DairyNZ and NIWA work on productive riparian buffers

Dairy NZ and NIWA are working on a new collaborative project on productive riparian buffers

DairyNZ and NIWA are looking for riparian planting options for farmers that not only benefit the environment but can also be used to produce fodder for stock, food for people, or even pharmaceuticals.


Thousands of dairy farmers across the country have carried out extensive riparian planting as part of their efforts to protect and enhance waterways, driven by the Sustainable Dairying: Water Accord.

To encourage farmers to keep up the great work and continue their planting efforts, DairyNZ environment manager Aslan Wright-Stow says they are looking for a win-win solution that provides environmental, economic, and social gains.

“We’re looking at different types of vegetation that farmers can use to not only improve water quality but also retain a degree of farm productivity from riparian areas, which will encourage larger setbacks from waterways,” Aslan says.

“One part of the study is to quantify the performance of tree species to intercept nutrients from greater depths than grasses, or other shallow rooting plants, and how those same nutrients can be retained on the farm through practical harvesting techniques.”

He says the idea was partly inspired by hill country farmers who often prune willows or poplars, planted to stabilise erosion-prone land, to feed their stock during periods of drought.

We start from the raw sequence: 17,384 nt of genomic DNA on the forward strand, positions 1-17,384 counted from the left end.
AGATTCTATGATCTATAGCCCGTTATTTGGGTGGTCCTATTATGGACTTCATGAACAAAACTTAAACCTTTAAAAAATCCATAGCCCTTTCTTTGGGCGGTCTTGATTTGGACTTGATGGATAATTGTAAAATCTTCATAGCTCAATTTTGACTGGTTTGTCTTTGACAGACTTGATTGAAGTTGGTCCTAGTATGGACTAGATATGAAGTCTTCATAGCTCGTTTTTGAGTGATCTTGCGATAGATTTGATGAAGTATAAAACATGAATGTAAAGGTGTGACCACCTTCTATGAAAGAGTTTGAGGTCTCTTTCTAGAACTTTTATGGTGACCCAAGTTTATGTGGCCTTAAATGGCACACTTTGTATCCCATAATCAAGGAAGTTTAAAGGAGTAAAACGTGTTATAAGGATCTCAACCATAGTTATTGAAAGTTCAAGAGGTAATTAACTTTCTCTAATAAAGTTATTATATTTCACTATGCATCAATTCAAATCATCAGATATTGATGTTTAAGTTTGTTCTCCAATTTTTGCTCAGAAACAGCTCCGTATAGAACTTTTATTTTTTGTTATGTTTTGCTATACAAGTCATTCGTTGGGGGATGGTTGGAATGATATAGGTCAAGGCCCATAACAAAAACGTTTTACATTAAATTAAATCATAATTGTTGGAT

Aslan says productive riparian planting for fodder is just one option the research will explore. Others include productivity applications for fibre, food and beverages, pharmaceutical products, essential oils, and dyes. The joint project between DairyNZ and NIWA is the first of its kind in New Zealand.

“This is new territory for New Zealand. There has been some research done overseas but more generally to investigate bioenergy rather than fodder production,” Aslan says.

The project will also look at the best harvesting techniques to cut and carry the vegetation. “To be effective, harvesting systems must be efficient but not damage the plant or disturb the soil,” Aslan says.

NIWA Aquatic Rehabilitation Programme leader Dr Fleur Matheson says the project will be a collaborative effort with research agencies working together with local farmer groups.

“This is essential because we need to be sure that the research delivers practical advice that is workable on-farm,” Fleur says.

The three-year project has been co-funded by the Sustainable Farming Fund (SFF). It was one of the 15 new projects recently added to the 28 already confirmed from the 2017 funding round.

The SFF invests in applied research and projects led by farmers, growers, or foresters. The projects deliver economic, environmental, and social benefits to New Zealand.

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